Who would benefit from public school choice?

Nina and Demetrius Cherry testify before the Florida House Choice and Innovation Subcommittee.
Nina and Demetrius Cherry testify before the Florida House Choice and Innovation Subcommittee.

Two years ago, the income Demetrius Cherry received from commissions at his sales job suddenly plummeted. His wife, Nina Cherry, said they lost their home and were basically “couch surfing” with their four children, and constantly changing addresses. They had no choice but to leave Pasco County, which meant leaving behind public schools they felt were excellent.

On the move and casting about for options, they found their way to Tampa Bay Christian Academy, a private school where their children enrolled with the help of tax credit scholarships.

“I would have loved to keep my children at the public school, but because I lived in a different county, I wasn’t able to do that,” Cherry said.

That desire for public school options brought the family to Tallahassee on Wednesday, as lawmakers debated bills that would give parents the right to enroll their children in public schools of their choice, anywhere in the state, as long as there was room.

Before moving to Pasco, the family lived in Hillsborough County, near Tampa. Unsatisfied with nearby public schools, they taught their children at home for nearly two years before they moved and found neighborhood schools they liked.

Demetrius Cherry recently landed a new job, and he said his family may no longer qualify for income-based private-school scholarships next school year. They could soon be looking for new schools, again.

Research on school choice has begun to suggest that many families think like the Cherrys. It’s not about public or private. They’re looking for schools nearby that meet their children’s needs.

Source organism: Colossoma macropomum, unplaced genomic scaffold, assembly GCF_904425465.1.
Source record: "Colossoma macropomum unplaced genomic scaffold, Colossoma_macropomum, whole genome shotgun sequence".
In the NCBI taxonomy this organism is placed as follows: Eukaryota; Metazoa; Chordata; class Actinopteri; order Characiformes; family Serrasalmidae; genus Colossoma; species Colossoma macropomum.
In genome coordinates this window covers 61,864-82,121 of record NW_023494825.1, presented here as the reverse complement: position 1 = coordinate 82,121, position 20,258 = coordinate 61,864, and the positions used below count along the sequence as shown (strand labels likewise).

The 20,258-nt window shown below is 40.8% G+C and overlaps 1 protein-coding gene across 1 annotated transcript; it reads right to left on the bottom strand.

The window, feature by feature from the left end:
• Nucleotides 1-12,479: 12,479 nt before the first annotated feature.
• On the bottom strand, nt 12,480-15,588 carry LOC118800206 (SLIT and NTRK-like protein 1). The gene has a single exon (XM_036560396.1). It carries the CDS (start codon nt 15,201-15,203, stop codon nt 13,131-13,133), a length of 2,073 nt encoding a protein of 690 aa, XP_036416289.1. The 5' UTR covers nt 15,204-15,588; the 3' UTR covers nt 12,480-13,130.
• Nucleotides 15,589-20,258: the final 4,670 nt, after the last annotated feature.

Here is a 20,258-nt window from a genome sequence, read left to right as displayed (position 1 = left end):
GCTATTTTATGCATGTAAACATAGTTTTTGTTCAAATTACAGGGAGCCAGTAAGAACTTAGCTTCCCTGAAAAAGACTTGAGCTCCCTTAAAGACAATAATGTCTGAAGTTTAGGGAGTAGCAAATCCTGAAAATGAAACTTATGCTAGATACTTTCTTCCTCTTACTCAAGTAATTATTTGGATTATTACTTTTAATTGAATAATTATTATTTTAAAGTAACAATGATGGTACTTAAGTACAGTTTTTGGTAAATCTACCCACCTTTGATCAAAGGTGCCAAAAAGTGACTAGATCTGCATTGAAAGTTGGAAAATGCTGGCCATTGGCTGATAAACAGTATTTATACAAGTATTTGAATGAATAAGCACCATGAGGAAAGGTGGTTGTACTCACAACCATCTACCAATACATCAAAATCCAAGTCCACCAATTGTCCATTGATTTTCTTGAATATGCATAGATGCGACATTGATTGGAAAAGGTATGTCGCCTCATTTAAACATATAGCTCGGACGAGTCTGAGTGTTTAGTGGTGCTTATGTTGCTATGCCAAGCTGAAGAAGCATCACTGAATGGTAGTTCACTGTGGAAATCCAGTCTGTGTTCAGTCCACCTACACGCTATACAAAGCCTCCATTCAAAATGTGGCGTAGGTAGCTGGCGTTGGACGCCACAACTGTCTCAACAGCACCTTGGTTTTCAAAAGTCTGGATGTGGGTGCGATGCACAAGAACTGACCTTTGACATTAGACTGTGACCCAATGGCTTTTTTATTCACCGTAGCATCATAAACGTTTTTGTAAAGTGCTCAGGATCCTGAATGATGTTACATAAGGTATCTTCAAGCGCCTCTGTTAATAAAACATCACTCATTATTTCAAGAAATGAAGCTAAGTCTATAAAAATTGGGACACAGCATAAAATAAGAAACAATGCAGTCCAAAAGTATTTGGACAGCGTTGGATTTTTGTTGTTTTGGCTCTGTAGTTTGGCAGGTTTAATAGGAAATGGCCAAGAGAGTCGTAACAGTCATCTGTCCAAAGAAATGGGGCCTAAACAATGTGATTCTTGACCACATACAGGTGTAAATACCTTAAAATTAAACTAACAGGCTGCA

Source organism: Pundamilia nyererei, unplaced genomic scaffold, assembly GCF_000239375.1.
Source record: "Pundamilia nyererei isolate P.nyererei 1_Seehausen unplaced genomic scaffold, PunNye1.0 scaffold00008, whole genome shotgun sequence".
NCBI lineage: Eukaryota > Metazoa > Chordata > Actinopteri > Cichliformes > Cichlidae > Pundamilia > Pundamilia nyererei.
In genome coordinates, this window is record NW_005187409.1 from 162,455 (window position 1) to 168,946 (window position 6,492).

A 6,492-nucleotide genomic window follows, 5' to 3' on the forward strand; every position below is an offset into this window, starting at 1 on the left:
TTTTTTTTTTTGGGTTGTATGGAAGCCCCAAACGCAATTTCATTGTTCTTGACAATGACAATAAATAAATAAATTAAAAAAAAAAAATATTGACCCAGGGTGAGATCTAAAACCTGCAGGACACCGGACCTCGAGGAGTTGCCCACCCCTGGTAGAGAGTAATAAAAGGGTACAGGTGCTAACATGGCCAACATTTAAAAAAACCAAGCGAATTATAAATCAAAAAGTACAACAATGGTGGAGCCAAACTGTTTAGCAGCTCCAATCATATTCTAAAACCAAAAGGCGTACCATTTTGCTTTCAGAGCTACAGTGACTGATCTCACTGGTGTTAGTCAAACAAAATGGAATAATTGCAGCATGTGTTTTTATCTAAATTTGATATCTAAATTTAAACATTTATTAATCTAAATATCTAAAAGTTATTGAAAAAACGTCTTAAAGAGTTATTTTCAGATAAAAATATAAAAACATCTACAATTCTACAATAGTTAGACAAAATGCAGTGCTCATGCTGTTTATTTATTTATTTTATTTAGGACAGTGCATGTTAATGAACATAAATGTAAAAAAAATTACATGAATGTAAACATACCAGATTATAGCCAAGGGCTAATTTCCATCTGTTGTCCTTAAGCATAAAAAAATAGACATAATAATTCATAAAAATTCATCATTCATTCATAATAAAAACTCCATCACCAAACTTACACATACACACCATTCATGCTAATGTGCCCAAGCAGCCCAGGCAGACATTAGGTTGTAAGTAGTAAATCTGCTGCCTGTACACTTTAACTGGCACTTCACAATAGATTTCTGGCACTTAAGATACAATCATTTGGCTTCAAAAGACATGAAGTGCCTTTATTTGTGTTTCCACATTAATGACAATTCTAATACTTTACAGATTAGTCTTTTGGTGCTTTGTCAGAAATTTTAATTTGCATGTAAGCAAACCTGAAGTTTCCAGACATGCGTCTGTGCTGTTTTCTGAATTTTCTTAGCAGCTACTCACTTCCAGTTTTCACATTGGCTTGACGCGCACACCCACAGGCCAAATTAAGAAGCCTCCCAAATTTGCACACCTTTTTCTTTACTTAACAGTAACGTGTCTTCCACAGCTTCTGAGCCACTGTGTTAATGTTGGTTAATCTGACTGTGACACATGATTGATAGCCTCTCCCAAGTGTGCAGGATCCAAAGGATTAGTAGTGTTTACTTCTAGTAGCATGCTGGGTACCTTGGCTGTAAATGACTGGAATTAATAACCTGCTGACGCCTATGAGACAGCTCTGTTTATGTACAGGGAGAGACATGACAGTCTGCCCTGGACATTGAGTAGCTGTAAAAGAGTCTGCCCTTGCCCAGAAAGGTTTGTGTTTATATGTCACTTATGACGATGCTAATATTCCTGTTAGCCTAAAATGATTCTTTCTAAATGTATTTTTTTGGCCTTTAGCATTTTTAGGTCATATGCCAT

The proposed legislation, which lawmakers advanced last year but didn’t pass before the legislative session’s premature end, would expand open-enrollment policies in school districts across the state. Supporters argue children like the Cherrys shouldn’t be forced to leave their traditional public schools if circumstances force them to change addresses, and that they should be able to choose public schools across district lines.

The plan drew skeptical questions from Democratic lawmakers on the House Choice and Innovation Subcommittee, which approved HB 669 on Wednesday. Rep. Irv Slosberg, D-Boca Raton, said he saw the bill as a “charter school marketing” effort.

Rep. Reggie Fullwood, D-Jacksonville, lives in the Duval County school district, which considered open enrollment policies, but ultimately backed away from the idea. He said he’s been trying in vain to enroll his daughter in a highly sought-after magnet program.

“It’s just the nature of the beast. The good schools get filled up. There’s always a waiting list,” Fullwood said. In the proposed bills, “we’re talking about giving new schools that ability to recruit or market on a regional basis.” Those new schools, he said, would usually be charters.

Bill sponsor Rep. Chris Sprowls, R-Palm Harbor, said he ran the numbers on public schools in Pinellas County, where he lives. He said he found A-rated public schools that were only about two-thirds full, and F-rated schools at nearly 90 percent capacity.

Letter grades might not perfectly reflect whether a school would work for an individual child. But Sprowls said the numbers suggest there are traditional public schools that could attract more students if parents had more freedom to choose.

Sen. Lizbeth Benacquisto, R-Fort Myers, the sponsor of a similar public-school choice plan that won bipartisan approval in the Senate Education Committee on Wednesday, said students who leave their assigned public schools in search of other options are “leaving for a reason.”

“This provides a vehicle for us to focus on keeping them in the traditional public school system,” she said.

Step Up For Students, which hosts this blog, helps administer the tax credit scholarship program mentioned in this article.